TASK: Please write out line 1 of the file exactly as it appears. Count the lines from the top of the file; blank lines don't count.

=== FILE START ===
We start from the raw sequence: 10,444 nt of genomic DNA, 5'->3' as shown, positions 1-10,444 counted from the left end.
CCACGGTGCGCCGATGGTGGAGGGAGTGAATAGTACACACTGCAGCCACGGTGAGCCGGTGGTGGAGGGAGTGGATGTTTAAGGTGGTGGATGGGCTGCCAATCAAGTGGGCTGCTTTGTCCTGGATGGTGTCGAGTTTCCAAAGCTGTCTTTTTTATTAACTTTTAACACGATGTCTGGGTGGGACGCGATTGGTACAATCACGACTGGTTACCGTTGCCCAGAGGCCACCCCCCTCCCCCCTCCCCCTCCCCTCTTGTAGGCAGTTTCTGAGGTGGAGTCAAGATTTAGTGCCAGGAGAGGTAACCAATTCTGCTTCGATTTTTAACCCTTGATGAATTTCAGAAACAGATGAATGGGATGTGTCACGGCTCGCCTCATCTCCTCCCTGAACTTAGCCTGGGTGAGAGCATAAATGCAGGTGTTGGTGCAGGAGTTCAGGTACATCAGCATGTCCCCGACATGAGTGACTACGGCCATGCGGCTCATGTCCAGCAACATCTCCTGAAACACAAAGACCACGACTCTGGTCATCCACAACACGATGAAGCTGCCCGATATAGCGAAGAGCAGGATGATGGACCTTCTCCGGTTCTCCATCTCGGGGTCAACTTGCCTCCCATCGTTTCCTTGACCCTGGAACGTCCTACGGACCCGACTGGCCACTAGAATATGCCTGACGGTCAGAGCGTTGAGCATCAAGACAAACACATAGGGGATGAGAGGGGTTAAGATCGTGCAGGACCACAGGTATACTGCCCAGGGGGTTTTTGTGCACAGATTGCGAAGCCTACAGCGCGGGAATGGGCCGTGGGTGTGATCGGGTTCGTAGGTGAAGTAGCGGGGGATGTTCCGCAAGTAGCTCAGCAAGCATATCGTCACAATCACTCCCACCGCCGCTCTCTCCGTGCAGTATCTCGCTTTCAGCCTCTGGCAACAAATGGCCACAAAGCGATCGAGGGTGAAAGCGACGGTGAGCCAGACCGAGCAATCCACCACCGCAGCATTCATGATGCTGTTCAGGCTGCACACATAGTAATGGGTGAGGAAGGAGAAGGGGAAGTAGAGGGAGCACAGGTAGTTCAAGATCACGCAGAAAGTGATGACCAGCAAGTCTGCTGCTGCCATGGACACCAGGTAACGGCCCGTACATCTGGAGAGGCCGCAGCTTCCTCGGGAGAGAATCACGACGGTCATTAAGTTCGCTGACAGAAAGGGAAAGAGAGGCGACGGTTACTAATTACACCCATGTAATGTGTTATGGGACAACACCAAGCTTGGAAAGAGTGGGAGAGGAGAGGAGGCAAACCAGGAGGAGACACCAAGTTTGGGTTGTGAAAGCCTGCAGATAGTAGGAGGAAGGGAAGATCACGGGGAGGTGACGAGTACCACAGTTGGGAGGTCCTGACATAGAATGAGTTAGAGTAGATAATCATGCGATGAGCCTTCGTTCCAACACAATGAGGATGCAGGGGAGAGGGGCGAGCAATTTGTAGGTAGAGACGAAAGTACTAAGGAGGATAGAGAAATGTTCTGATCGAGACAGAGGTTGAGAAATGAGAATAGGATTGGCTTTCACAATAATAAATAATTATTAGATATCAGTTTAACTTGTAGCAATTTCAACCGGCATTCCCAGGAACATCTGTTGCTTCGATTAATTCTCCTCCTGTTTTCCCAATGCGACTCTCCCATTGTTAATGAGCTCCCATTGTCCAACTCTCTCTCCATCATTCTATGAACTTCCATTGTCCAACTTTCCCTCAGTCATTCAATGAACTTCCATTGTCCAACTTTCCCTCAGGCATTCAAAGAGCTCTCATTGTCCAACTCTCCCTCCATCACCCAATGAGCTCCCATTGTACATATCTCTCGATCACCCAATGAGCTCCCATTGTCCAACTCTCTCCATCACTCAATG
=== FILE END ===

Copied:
We start from the raw sequence: 10,444 nt of genomic DNA, 5'->3' as shown, positions 1-10,444 counted from the left end.